Doctor Who: Silence in the Library
Doctor Who: Forest of the Dead
(2 episodes, s04e08-e09, 2008)
Seriously, though, who turned out the lights?
Silence in the Library
We open on a therapy session with a little girl and Doctor Moon. She describes an immense library in her dreams, a place devoid of all human life. Her vision is interrupted by a pounding at the library door. The door bursts open to reveal the Doctor and Donna. They barricade the door with a book and ask if they can stop for a bit.
Okay, let’s rewind.
The TARDIS materializes in a 51st-century library, which is actually an entire world of books. It’s not a Sunday, the Doctor claims, as Sundays are boring. Donna picks up a volume, but Doctor tells her not to spoil her future. He’s also perplexed as the Library is silent.
The worldwide computer system only detects the Doctor and Donna as humanoid lifeforms, but registers a million million lives in other forms. That’s one trillion souls, or roughly 125 times Earth’s population in early 2020. Donna presumes that the books may be alive before seeking out a courtesy node to unravel the mystery. There they find a message from the head librarian to run. A second message tells them to count the shadows if they want to live.
The Doctor is intrigued and warns Donna to stay out of the shadows.
They move into the stacks where the Doctor reveals that he was summoned to the Library by a message on the psychic paper. They are chased out by the approaching darkness as the lights switch off. The Doctor sonics the door – not the wood part, obviously – before Donna takes matters into her own soles and kicks the door down.
We’re back where we started, except the little girl is a floating camera. The Doctor analyzes it, which causes the girl pain as the sonic buzzes, but she’s able to warn the travelers that “others are coming.” Donna asks the courtesy node in the room for help – distracted by the human-like face which was donated to the Library like a memorial park bench – before the Doctor notes the moving shadows without origins in the room with them.
The door blows open and people in spacesuits arrive. One of them turns on her face-lamp and smiles at the Doctor with two words: “Hello, sweetie!”
The expedition is staffed with archaeologists who remove their helmets but pretty much ignore the Doctor’s warnings until he points out that the way they came is now shrouded in darkness. The expedition is funded by the Lux Corporation, and one of the team members – Strackman Lux – is a descendant of the family that built the Library.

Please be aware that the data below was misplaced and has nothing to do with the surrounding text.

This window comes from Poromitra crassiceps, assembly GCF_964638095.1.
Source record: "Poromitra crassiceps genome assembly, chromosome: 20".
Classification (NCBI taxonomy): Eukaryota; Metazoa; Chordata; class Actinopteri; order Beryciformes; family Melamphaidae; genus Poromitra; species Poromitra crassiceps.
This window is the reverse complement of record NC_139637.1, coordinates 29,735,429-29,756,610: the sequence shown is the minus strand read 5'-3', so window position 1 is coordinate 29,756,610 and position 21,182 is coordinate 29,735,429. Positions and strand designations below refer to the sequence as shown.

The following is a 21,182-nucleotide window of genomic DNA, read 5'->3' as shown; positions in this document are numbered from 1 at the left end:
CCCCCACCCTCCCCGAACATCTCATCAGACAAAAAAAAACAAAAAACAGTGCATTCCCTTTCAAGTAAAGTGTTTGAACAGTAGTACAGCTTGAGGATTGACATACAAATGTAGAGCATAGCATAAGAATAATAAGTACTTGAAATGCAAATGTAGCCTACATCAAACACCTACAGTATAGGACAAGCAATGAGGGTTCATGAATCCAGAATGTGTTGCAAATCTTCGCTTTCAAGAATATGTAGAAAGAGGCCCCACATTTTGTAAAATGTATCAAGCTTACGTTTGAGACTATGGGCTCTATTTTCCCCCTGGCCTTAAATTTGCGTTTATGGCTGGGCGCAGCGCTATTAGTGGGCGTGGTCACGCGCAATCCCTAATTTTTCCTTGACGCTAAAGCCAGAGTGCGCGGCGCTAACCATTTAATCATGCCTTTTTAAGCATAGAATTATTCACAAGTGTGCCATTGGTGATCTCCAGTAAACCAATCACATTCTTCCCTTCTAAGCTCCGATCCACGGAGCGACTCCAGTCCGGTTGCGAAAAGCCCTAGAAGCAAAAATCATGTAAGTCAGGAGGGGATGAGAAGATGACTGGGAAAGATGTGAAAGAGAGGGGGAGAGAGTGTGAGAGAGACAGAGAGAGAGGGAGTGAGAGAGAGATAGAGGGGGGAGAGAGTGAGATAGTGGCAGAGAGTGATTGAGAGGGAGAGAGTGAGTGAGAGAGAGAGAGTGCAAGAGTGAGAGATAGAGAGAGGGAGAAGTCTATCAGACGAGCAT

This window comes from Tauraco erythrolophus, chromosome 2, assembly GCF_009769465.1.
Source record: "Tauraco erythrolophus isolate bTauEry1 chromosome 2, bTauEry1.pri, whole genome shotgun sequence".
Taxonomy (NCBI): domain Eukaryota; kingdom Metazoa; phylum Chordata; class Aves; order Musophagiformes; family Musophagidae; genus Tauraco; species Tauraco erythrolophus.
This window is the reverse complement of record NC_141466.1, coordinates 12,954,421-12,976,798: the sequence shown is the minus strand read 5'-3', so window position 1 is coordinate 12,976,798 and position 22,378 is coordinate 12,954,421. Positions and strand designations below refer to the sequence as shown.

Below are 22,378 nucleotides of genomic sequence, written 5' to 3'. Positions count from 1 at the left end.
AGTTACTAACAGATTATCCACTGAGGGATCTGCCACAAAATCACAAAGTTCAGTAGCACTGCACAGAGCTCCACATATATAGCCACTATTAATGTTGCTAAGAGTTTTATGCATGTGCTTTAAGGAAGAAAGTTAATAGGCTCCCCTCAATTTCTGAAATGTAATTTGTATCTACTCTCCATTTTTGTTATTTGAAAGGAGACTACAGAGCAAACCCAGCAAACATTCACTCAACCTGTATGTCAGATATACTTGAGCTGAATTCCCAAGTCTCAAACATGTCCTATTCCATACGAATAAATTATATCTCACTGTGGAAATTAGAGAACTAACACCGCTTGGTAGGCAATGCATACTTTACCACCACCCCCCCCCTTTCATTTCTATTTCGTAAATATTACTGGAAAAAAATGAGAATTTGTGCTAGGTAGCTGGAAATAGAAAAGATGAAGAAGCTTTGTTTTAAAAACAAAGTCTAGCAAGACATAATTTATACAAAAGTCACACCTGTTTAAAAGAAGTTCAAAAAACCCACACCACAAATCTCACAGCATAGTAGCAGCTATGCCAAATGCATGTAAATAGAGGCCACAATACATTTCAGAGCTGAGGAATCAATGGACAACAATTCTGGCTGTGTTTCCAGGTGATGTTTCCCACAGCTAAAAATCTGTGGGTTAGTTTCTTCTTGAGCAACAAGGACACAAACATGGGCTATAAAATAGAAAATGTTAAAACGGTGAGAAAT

The Doctor identifies the problem as the Vashta Nerada, carnivorous creatures who hunt in the shadows. The team sets to work as River pulls “pretty boy” Doctor aside. She’s the one who called him, but he doesn’t know who she is. She consults a TARDIS-styled diary and asks him about milestones in his life, but the Doctor hasn’t yet encountered them. In fact, this is the first time that they’ve met. Well, the first time that he’s met her.
The team is interrupted by the ringing of a phone, which is happening in the point-of-view of the little girl. Her father ignores it because he can’t hear it, so she eventually reaches for it. The ringing stops as soon as she touches it. Moments later, the Doctor hacks into her television and makes contact, but the link is soon lost.
The Doctor tries to re-establish contact, momentarily reaching for River’s diary before she tells him that his own rules forbid it. Books fly about the room as the little girl presses buttons on her remote, and Donna consoles Miss Evangelista, Lux’s assistant and the expedition members who is alienated because she’s the stereotypical pretty and dumb one.
The Doctor spots the word CAL on the monitor and asks Lux about it, but he won’t speak about it since the Doctor didn’t sign the expedition contract. River didn’t sign it either, and she shares the confidential bit with him: “4022 saved. No survivors.”
There were exactly 4022 people in the Library when it went silent.
While they discuss the message, Miss Evangelista is ignored and wanders off. Her scream draws the rest of the team, but she’s already been reduced to mere bones. Moments later, she “ghosts,” which is her last moment trapped in the neural relays of the suit communicators. It lasts for an indeterminate amount of time after death until the footprint on the beach fades in the tide.
Donna takes it especially hard since Evangelista asks for her specifically. The Doctor implores Donna to help her pass, and soon the pattern degrades into a loop and she’s gone. River pulls the plug as the Doctor consoles his companion.
River wants a word with the predator that killed one of her crew, and the Doctor offers to introduce them. Using a lunch from River’s pack, he hunts for the Vashta Nerada while River talks to Donna about her relationship with the Time Lord. River recognizes her as Donna Noble, but specifically by her absence.